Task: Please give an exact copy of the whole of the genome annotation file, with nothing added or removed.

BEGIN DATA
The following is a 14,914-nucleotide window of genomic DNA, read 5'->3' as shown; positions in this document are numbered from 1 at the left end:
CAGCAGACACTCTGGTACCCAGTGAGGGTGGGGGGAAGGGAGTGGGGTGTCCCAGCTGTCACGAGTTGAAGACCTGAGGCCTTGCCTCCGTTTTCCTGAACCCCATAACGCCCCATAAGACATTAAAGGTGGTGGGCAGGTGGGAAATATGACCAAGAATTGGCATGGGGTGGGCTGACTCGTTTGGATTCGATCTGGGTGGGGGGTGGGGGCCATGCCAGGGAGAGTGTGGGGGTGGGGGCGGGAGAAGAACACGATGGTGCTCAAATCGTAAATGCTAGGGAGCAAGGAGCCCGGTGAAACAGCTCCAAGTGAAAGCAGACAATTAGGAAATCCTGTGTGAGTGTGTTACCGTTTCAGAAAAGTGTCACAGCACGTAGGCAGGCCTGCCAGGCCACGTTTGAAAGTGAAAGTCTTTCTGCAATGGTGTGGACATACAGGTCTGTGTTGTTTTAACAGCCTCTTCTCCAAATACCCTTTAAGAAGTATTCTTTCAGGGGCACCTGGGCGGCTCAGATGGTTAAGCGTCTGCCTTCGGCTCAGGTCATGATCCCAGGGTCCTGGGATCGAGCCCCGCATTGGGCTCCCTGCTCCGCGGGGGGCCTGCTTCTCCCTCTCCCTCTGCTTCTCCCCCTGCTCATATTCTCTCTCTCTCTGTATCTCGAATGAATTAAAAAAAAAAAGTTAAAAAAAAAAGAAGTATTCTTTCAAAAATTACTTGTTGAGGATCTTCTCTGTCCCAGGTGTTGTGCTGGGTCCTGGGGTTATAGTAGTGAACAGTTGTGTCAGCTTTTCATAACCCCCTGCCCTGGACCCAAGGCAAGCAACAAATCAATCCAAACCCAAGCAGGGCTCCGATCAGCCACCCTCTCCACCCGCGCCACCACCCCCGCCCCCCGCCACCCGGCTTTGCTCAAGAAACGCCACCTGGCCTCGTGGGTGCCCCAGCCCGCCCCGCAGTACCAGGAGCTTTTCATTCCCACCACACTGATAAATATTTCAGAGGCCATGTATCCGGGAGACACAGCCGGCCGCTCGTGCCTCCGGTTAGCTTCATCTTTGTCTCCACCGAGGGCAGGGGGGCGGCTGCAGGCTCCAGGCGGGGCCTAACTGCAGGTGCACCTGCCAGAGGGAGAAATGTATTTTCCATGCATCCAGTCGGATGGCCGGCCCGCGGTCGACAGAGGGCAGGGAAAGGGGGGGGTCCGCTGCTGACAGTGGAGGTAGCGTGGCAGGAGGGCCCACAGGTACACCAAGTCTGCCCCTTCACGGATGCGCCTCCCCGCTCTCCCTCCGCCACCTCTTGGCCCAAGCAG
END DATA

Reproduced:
The following is a 14,914-nucleotide window of genomic DNA, read 5'->3' as shown; positions in this document are numbered from 1 at the left end:
CAGCAGACACTCTGGTACCCAGTGAGGGTGGGGGGAAGGGAGTGGGGTGTCCCAGCTGTCACGAGTTGAAGACCTGAGGCCTTGCCTCCGTTTTCCTGAACCCCATAACGCCCCATAAGACATTAAAGGTGGTGGGCAGGTGGGAAATATGACCAAGAATTGGCATGGGGTGGGCTGACTCGTTTGGATTCGATCTGGGTGGGGGGTGGGGGCCATGCCAGGGAGAGTGTGGGGGTGGGGGCGGGAGAAGAACACGATGGTGCTCAAATCGTAAATGCTAGGGAGCAAGGAGCCCGGTGAAACAGCTCCAAGTGAAAGCAGACAATTAGGAAATCCTGTGTGAGTGTGTTACCGTTTCAGAAAAGTGTCACAGCACGTAGGCAGGCCTGCCAGGCCACGTTTGAAAGTGAAAGTCTTTCTGCAATGGTGTGGACATACAGGTCTGTGTTGTTTTAACAGCCTCTTCTCCAAATACCCTTTAAGAAGTATTCTTTCAGGGGCACCTGGGCGGCTCAGATGGTTAAGCGTCTGCCTTCGGCTCAGGTCATGATCCCAGGGTCCTGGGATCGAGCCCCGCATTGGGCTCCCTGCTCCGCGGGGGGCCTGCTTCTCCCTCTCCCTCTGCTTCTCCCCCTGCTCATATTCTCTCTCTCTCTGTATCTCGAATGAATTAAAAAAAAAAAGTTAAAAAAAAAAGAAGTATTCTTTCAAAAATTACTTGTTGAGGATCTTCTCTGTCCCAGGTGTTGTGCTGGGTCCTGGGGTTATAGTAGTGAACAGTTGTGTCAGCTTTTCATAACCCCCTGCCCTGGACCCAAGGCAAGCAACAAATCAATCCAAACCCAAGCAGGGCTCCGATCAGCCACCCTCTCCACCCGCGCCACCACCCCCGCCCCCCGCCACCCGGCTTTGCTCAAGAAACGCCACCTGGCCTCGTGGGTGCCCCAGCCCGCCCCGCAGTACCAGGAGCTTTTCATTCCCACCACACTGATAAATATTTCAGAGGCCATGTATCCGGGAGACACAGCCGGCCGCTCGTGCCTCCGGTTAGCTTCATCTTTGTCTCCACCGAGGGCAGGGGGGCGGCTGCAGGCTCCAGGCGGGGCCTAACTGCAGGTGCACCTGCCAGAGGGAGAAATGTATTTTCCATGCATCCAGTCGGATGGCCGGCCCGCGGTCGACAGAGGGCAGGGAAAGGGGGGGGTCCGCTGCTGACAGTGGAGGTAGCGTGGCAGGAGGGCCCACAGGTACACCAAGTCTGCCCCTTCACGGATGCGCCTCCCCGCTCTCCCTCCGCCACCTCTTGGCCCAAGCAG